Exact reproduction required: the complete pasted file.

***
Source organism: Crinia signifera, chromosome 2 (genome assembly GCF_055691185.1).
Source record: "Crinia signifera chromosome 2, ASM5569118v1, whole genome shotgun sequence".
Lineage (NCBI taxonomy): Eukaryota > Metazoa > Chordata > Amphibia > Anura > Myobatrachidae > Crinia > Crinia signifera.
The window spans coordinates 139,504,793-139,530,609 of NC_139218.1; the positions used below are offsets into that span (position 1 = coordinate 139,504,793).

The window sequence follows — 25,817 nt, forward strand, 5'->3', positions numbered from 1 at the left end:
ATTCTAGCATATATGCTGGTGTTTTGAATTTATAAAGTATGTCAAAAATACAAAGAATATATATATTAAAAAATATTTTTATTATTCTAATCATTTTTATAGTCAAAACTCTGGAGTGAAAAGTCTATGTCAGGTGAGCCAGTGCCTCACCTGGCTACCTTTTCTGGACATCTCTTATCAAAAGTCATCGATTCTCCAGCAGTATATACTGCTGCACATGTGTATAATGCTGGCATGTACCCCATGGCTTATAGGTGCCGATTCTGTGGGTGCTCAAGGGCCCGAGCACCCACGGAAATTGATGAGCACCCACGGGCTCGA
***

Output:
Source organism: Crinia signifera, chromosome 2 (genome assembly GCF_055691185.1).
Source record: "Crinia signifera chromosome 2, ASM5569118v1, whole genome shotgun sequence".
Lineage (NCBI taxonomy): Eukaryota > Metazoa > Chordata > Amphibia > Anura > Myobatrachidae > Crinia > Crinia signifera.
The window spans coordinates 139,504,793-139,530,609 of NC_139218.1; the positions used below are offsets into that span (position 1 = coordinate 139,504,793).

The window sequence follows — 25,817 nt, forward strand, 5'->3', positions numbered from 1 at the left end:
ATTCTAGCATATATGCTGGTGTTTTGAATTTATAAAGTATGTCAAAAATACAAAGAATATATATATTAAAAAATATTTTTATTATTCTAATCATTTTTATAGTCAAAACTCTGGAGTGAAAAGTCTATGTCAGGTGAGCCAGTGCCTCACCTGGCTACCTTTTCTGGACATCTCTTATCAAAAGTCATCGATTCTCCAGCAGTATATACTGCTGCACATGTGTATAATGCTGGCATGTACCCCATGGCTTATAGGTGCCGATTCTGTGGGTGCTCAAGGGCCCGAGCACCCACGGAAATTGATGAGCACCCACGGGCTCGA